As shown in Table S1, healthy subjects expressed a higher ratio of bi-antennary glycans (17.3%) and a lower ratio of tetra-antennary structures (35.2%) compared to that of cirrhosis and HCC cases. In comparison to cirrhosis cases of the same etiology, there was a small decrease in bi- and tri-branching degree and a small increase in tetra-branching degree in HCC of the ALC and HCV groups, while NASH-related HCC group showed a small increase in bi- and tetra-branching degree and a small decrease in tri-branching degree. The data indicates a slight elevation in branching degree in the progress from liver cirrhosis to HCC; however, it should be noted that in all etiologies, no considerable differences in branching degree were observed between cirrhosis and HCC cases.

In terms of the differences between groups, the NASH group expressed the lowest bi-branching degree (8.6% for cirrhosis and 10.6% for HCC), ALC group expressed the highest ratio of tri-branching degree (48.1% for cirrhosis and 44.3% for HCC) and the HCV group had the highest tetra-branching degree (45.9% for cirrhosis and 48.3% for HCC) similar to that of the NASH group (45.6% for cirrhosis and 47.9% for HCC). There was no apparent distinction in branching degree among NASH, ALC and HCV-related groups.

### Fucosylation degrees

Fucosylation may be an important index to assess the process of malignancy development where fucosylation changes could provide increased proliferative capability and result in subsequent metastasis36. The total fucosylation index is defined as35,37

$${\rm{Total}}\,{\rm{fucosylation}}\,{\rm{degree}}=(1\times {\rm{glycanF}}1+2\times {\rm{glycanF}}2+3\times {\rm{glycanF}}3)/\sum {\rm{glycans}}$$

where glycanF1 means the sum of abundances of mono-fucosylated glycans including mono-fucosylated bi-, tri- and tetra-antennary N-glycans, and glycanF2 means that of bifucosylated glycans. Since the trifucosylated tetra-antennary N-glycan is the only trifucosylated structure, glycanF3 refers to its abundance. ∑glycans represents the sum of abundances of all glycans identified in the sample. The scatter plot of the total fucosylation degree of AGP N-glycans in healthy subjects and patients with HCC or cirrhosis of different etiologies is shown in the Supplemental Fig. S3.

As shown in Table S1, the mean value of the total fucosylation degree of healthy controls was only 19.6%, whereas this value was markedly increased in cirrhosis patients (42.4~60.6%) and HCCs (52.6~78.4%), suggesting this index can be used to distinguish cirrhosis and HCC cases from healthy subjects. Among NASH, ALC, and HCV groups, the NASH group exhibited the lowest total fucosylation degree of 42.4% for cirrhosis samples and 52.6% for HCC samples, a small increase in HCC cases. For the HCV group, a moderate increase was observed in HCC samples with the mean value of 78.4% compared to 60.6% for cirrhosis samples, which was similar to that of the ALC group (59.5% for cirrhosis and 76.7% for HCC, respectively).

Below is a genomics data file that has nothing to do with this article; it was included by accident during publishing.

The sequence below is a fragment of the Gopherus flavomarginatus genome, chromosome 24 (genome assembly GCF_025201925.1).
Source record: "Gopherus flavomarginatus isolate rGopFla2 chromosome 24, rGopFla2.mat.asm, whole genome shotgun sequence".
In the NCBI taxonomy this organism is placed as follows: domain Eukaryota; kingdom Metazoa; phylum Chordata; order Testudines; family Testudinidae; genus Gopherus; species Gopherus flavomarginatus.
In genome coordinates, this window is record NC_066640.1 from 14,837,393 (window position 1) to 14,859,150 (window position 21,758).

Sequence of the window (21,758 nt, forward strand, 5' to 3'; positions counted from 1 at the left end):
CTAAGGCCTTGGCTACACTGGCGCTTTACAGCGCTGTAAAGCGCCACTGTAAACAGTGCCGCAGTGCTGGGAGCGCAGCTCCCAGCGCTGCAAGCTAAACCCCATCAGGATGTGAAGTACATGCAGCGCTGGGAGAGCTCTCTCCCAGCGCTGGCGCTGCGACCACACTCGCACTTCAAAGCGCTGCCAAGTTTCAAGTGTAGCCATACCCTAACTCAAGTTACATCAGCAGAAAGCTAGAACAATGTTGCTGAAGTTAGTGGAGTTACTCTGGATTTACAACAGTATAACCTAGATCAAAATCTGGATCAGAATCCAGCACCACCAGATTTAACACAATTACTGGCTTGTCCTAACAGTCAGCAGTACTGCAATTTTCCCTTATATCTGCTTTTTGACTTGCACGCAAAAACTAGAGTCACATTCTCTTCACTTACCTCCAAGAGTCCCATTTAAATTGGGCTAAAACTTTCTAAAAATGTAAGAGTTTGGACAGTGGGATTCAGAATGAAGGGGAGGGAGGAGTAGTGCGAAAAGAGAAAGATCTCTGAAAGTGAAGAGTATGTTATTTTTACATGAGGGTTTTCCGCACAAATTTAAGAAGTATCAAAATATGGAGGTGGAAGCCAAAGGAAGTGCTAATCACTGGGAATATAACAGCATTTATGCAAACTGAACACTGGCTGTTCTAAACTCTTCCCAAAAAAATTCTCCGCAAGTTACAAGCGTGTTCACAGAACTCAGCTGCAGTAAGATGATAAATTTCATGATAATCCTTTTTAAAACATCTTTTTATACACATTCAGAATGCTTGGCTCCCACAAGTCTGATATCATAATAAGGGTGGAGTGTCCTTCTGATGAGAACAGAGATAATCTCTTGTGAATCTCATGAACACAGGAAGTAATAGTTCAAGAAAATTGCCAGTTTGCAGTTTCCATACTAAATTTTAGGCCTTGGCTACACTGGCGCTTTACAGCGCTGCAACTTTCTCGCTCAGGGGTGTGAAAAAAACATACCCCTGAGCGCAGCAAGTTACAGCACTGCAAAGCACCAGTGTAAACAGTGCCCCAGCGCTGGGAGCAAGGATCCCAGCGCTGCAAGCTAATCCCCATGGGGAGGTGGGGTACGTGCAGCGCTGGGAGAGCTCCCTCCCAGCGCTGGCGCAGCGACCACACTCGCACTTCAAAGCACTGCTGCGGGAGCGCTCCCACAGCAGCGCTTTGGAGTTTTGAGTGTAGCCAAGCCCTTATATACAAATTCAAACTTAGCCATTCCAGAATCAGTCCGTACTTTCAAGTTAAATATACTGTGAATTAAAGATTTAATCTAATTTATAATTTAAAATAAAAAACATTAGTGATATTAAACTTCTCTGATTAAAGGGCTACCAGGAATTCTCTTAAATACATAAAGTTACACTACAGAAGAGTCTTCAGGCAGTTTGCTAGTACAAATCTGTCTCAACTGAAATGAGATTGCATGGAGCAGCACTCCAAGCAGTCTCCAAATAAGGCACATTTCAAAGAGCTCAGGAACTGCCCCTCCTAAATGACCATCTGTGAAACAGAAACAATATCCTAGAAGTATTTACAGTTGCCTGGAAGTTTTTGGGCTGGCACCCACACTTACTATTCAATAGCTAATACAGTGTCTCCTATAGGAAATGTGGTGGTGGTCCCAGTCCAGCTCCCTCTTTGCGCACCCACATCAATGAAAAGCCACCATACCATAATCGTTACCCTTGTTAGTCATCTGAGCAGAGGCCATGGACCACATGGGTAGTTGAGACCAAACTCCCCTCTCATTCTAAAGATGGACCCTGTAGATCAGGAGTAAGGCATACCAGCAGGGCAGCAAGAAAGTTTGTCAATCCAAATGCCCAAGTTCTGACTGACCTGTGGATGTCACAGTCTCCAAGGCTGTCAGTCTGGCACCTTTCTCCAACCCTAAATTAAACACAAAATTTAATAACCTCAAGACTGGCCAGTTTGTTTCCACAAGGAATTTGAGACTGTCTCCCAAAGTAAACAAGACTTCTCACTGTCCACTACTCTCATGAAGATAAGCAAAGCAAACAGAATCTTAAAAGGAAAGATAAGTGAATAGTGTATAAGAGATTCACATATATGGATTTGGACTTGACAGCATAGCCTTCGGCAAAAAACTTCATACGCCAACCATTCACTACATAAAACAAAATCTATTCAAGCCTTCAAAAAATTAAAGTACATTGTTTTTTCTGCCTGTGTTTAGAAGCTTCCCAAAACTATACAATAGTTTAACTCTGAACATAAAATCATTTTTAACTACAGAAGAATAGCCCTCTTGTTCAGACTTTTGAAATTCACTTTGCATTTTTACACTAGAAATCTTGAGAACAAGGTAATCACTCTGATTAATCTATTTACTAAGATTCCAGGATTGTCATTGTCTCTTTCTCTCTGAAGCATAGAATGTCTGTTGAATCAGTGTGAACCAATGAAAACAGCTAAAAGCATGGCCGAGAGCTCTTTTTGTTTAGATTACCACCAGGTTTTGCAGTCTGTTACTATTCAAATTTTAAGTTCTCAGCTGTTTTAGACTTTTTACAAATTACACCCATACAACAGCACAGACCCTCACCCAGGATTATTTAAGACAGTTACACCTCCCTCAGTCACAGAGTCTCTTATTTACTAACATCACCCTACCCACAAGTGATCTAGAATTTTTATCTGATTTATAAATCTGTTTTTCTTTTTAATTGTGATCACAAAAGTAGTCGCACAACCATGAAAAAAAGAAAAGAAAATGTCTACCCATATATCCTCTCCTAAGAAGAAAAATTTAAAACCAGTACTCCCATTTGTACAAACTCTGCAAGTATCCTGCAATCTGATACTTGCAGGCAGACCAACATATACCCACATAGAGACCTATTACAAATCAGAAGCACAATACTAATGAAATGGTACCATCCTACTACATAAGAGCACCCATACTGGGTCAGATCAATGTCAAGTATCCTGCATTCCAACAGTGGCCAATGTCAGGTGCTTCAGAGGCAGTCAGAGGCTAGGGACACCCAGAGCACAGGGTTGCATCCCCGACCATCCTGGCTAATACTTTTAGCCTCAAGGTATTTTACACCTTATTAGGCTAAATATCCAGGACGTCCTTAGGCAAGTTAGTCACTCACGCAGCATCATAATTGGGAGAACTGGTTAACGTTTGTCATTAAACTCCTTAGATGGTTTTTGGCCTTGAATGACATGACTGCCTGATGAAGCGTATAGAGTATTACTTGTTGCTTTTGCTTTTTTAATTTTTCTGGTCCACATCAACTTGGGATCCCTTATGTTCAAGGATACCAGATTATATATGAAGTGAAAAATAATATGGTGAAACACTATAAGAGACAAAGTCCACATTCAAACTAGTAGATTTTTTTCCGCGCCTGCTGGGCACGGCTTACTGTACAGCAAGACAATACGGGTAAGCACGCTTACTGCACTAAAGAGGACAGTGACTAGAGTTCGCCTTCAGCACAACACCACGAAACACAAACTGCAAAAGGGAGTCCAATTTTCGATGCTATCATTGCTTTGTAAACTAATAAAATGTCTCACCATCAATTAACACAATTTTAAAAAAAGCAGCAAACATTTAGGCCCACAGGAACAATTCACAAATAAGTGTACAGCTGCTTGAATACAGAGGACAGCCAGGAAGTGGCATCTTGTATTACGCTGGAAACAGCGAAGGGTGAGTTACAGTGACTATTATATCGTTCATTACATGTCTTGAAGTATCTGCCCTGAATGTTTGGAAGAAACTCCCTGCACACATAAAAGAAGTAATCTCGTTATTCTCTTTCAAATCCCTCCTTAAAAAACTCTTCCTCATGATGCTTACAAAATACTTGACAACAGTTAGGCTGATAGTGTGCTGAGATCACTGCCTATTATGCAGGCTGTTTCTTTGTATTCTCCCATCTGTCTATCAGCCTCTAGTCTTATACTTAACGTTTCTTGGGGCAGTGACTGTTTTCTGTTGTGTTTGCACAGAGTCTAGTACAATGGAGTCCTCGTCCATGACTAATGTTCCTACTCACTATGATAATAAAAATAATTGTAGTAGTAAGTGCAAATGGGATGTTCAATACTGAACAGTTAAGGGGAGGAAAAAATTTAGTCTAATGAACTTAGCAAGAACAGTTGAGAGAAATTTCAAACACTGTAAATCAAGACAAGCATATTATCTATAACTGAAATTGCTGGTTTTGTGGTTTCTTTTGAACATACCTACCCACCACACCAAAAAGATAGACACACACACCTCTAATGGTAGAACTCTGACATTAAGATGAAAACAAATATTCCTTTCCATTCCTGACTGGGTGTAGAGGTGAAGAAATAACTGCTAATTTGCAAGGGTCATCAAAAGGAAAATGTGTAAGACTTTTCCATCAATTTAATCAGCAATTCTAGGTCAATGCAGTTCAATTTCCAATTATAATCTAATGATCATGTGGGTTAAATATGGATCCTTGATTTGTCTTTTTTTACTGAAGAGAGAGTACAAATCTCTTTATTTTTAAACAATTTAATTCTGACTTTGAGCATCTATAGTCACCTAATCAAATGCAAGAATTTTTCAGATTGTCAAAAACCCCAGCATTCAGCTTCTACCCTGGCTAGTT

We also calculated other indexes of fucosylation degree including mono-, bi-, and tri-fucosylation degree, which are defined as

$$\begin{array}{rcl}\mathrm{mono} \mbox{-} \mathrm{fucosylation}\,{\rm{degree}} & = & \sum {\rm{glycanF}}1/\sum {\rm{glycans}}\\ \mathrm{bi} \mbox{-} \mathrm{fucosylation}\,{\rm{degree}} & = & \sum {\rm{glycanF}}2/\sum {\rm{glycans}}\\ \mathrm{tri} \mbox{-} \mathrm{fucosylation}\,{\rm{degree}} & = & \sum {\rm{glycanF}}3/\sum {\rm{glycans}}\end{array}$$

Where ∑glycanF1, ∑glycanF2, ∑glycanF3 were defined as mentioned above, and the results of calculation are also included in Table 2 for all HCC and cirrhosis and Table S1 for individual etiologies.

Table 2 displayed the comparison of each marker between HCC and cirrhosis based on the Wilcoxon test. AFP showed significant higher values in HCC patients compared to cirrhosis patients, while INR showed an opposite trend. More importantly, HCC samples yielded statistically significantly higher values in tri-, bi-, and total-fucosylation degrees compared to cirrhosis samples (P-values were <0.0001, 0.0030, and 0.0050, respectively). In the case of branching degree, both Tri- and Tetra-antennary showed the similar trend as fucosylation degrees, and P-values were 0.0125 and 0.0347. We also performed the same comparison in each etiology type. Tri-fucosylation degree values were statistically significantly higher in HCC samples than that in cirrhosis samples in all three etiologies. In HCV patients, bi- and total-fucosylation degrees also showed higher values in HCC than that in cirrhosis samples. Among different etiologies, the NASH group displayed the lowest mono-, bi-, and tri-Fc degree (31.1%, 4.9%, and 0.5% for cirrhosis, and 36.5%, 6.4% and 1.1% for HCC) compared to the ALC and HCV groups (Table S1).

### Diagnostic performance of trifucosylation degree of AGP in each etiology

The scatter plot of the trifucosylation degree of serum AGP in cirrhosis and HCC patients caused by NASH, ALC, and HCV, respectively, is shown in Fig. 3B. Statistical analysis showed a significant difference between HCC and cirrhosis samples in all etiologies (P < 0.0001). Among all etiologies, the trifucosylation degree of AGP had an AUC of 0.750 (95% CI: 0.663, 0.829) in distinguishing HCC from cirrhosis. The receiver operation characteristic (ROC) curves of the trifucosylation degree of AGP between HCC and cirrhosis cases of different etiologies are shown in Fig. 3C–E. The trifucosylation degree of AGP had an AUC of 0.707 (95% CI: 0.532, 0.872) for the NASH group, (Fig. 3C), 0.726 (95% CI: 0.547, 0.872) for the ALC group (Fig. 3D), and 0.751 (95% CI: 0.595, 0.884) for HCV group (Fig. 3E). These data suggest that the trifucosylation degree of AGP may serve as a promising predictor to track the disease progression from cirrhosis to HCC.

The AUC values of the triFc degree of AGP in early HCCs of each etiology are summarized in Table 3. In the particular case of NASH group, the trifucosylation degree of AGP had a better performance in the detection of early NASH-related HCCs than AFP (AUC 0.658 vs. 0.641).